Tuesday, March 30, 2010

Team Quebec 1976

In the 1977 Handbook of Pro Hockey (with, incidentally Paul Newman in Slap Shot on the cover) there is a quick write-up on most players in the NHL and WHA. I happened to come across to the Marc Tardif page while flipping through, and was interested in something I read. Apparently he had been quoted as liking the idea of a Team Quebec entry into the inaugural Canada Cup 1976. Now, I have never heard mention of this before, and of course I found it intriguing.

Tardif was coming off a 148 point year with the Nordiques of the WHA, a team packed with francophone stars. In the NHL of 1975/76 the scoring leader was of course Quebecer, Guy Lafleur and five of the top eight scorers were French. Three of the top four goal scorers that year were French as well, maybe Tardif had an argument. The mid 1970's was a time of change in the province of Quebec what with the sovereignist Parti Quebecois winning a majority government in 1976. Quebec nationalist pride was rampant, what if they indeed were given their own team in the Canada Cup?
Quite the squad they could have put together with nine of them actually members of Team Canada in '76. Tardif and his Nordique team mates, Cloutier, Tremblay and Brodeur would make nice additions from the WHA ranks along with Andre Lacroix. Also, Quebec would boast the top goalie of the Canada Cup in Rogie Vachon. Players I had to leave off this team include Yvan Cournoyer, Rejean Houle, Serge Bernier, Jean Potvin, Dale Tallon and Dave Keon. Basically, Team Quebec was stacked. This leads to the question, what would the rest of Team Canada have looked like?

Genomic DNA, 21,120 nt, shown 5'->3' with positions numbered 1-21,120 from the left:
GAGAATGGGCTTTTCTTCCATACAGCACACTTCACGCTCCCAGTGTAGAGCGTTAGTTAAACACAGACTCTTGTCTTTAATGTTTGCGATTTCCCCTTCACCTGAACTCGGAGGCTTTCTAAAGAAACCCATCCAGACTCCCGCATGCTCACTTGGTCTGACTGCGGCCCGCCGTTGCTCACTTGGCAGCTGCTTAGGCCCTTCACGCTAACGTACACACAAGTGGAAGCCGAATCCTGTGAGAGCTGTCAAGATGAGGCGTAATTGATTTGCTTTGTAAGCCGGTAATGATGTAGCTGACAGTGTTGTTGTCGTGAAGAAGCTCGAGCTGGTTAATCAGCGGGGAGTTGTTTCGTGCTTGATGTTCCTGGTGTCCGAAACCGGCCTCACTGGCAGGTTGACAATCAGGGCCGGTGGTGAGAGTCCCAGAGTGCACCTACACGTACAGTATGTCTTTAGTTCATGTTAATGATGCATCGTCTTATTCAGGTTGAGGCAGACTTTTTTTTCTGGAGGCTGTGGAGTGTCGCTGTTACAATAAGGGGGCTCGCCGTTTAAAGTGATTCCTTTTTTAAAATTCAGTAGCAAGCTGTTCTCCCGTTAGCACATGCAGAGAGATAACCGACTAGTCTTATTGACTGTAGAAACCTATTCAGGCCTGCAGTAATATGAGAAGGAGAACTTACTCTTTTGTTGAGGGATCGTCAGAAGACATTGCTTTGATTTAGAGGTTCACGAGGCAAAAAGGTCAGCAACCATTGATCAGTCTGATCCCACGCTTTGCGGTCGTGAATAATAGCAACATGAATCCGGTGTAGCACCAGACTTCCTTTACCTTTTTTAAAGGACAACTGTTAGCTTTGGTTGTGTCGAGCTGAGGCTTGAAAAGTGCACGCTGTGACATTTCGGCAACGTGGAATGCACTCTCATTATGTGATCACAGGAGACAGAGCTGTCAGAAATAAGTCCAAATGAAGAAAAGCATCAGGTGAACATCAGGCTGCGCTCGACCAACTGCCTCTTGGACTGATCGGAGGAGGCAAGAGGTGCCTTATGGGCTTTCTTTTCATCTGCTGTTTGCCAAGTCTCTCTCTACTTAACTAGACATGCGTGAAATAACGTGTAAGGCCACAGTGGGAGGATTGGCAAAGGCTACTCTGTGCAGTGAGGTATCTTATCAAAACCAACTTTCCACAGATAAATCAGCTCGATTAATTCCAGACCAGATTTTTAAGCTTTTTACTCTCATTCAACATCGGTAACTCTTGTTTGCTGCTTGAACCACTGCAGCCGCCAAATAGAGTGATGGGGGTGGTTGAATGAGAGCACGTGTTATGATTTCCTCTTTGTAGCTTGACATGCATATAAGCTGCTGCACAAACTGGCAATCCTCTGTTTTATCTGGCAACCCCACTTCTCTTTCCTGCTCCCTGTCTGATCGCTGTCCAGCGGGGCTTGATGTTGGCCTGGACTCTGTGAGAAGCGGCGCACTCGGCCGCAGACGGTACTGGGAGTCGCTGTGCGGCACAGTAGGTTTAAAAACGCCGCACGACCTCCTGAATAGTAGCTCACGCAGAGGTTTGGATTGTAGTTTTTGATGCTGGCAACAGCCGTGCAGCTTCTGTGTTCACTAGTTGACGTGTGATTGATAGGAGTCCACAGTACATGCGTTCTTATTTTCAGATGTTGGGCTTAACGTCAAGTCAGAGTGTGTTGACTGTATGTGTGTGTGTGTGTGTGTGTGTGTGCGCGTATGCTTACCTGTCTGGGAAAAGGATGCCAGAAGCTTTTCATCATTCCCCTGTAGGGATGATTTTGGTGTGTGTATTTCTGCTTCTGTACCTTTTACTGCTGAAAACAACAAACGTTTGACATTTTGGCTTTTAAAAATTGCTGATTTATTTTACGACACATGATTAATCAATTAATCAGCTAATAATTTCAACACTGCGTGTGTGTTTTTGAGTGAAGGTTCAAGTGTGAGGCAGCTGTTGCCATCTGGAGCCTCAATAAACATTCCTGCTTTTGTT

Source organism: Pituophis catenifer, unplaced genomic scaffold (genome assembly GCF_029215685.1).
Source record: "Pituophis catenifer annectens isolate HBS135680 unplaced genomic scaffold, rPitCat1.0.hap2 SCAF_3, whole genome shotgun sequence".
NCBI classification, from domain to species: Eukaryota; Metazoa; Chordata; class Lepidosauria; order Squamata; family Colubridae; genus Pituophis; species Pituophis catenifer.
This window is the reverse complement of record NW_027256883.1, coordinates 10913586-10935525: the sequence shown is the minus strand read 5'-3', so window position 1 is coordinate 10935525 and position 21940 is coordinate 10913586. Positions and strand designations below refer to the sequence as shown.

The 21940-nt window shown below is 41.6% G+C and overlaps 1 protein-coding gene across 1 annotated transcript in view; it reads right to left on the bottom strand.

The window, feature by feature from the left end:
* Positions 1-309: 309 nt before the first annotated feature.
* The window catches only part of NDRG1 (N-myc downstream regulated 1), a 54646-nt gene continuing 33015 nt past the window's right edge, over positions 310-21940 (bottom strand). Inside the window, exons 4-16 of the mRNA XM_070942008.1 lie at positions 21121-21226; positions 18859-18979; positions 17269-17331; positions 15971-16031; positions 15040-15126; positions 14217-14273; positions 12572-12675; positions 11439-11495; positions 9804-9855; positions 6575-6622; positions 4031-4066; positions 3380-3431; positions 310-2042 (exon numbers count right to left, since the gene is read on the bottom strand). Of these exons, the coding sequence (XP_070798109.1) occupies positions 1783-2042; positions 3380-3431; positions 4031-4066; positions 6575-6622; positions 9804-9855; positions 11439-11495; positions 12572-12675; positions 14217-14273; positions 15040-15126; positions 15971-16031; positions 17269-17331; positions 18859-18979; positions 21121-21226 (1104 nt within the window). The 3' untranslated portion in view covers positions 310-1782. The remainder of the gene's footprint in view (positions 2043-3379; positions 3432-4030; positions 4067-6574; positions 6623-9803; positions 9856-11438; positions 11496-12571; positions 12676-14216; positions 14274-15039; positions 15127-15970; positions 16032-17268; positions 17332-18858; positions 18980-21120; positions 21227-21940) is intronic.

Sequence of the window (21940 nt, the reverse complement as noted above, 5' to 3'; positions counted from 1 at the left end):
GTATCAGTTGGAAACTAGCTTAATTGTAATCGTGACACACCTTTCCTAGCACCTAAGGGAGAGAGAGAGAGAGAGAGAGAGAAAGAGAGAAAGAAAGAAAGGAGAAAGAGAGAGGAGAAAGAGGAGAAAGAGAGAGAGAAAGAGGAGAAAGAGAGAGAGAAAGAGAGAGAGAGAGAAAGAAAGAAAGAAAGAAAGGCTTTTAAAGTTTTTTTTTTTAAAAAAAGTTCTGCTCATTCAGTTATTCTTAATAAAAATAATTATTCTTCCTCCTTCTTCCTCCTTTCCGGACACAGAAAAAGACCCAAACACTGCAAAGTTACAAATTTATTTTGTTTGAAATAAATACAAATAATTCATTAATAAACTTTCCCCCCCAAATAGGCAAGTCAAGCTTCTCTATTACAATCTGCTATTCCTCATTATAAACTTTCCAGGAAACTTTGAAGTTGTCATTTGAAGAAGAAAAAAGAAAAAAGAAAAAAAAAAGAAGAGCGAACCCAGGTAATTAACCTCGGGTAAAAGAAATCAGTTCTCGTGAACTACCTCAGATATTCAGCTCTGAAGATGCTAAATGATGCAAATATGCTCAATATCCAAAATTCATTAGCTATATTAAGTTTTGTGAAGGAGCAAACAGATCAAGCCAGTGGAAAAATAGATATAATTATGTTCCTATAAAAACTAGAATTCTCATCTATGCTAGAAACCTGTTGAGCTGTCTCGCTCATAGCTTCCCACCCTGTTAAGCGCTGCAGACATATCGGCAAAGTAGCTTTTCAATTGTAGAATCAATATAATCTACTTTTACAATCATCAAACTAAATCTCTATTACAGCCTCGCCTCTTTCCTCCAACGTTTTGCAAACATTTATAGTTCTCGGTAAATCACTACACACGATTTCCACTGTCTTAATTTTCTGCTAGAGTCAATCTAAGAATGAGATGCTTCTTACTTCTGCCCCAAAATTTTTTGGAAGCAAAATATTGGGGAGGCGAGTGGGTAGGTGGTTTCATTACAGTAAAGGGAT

They still have sixteen members of the original squad along with additions Bryan Trottier, Brad Park, Ken Dryden and Tony Esposito. Still, a very strong collection of talent. Which of these two squads would have been superior?
Among the forwards I'd have to say Quebec has the better Centremen and Right Wingers with Canada getting the nod at Left Wing. Defense is fairly even, but Quebec may have better overall depth. In goal, even with Vachon in net, it's difficult to argue against Dryden and Tony O.
In the end, it's obvious to see that if indeed Quebec had their own team in the 1976 Canada Cup they may very well have been playing Team Canada in the three game final. I'd have to say that would have been a series for the ages.



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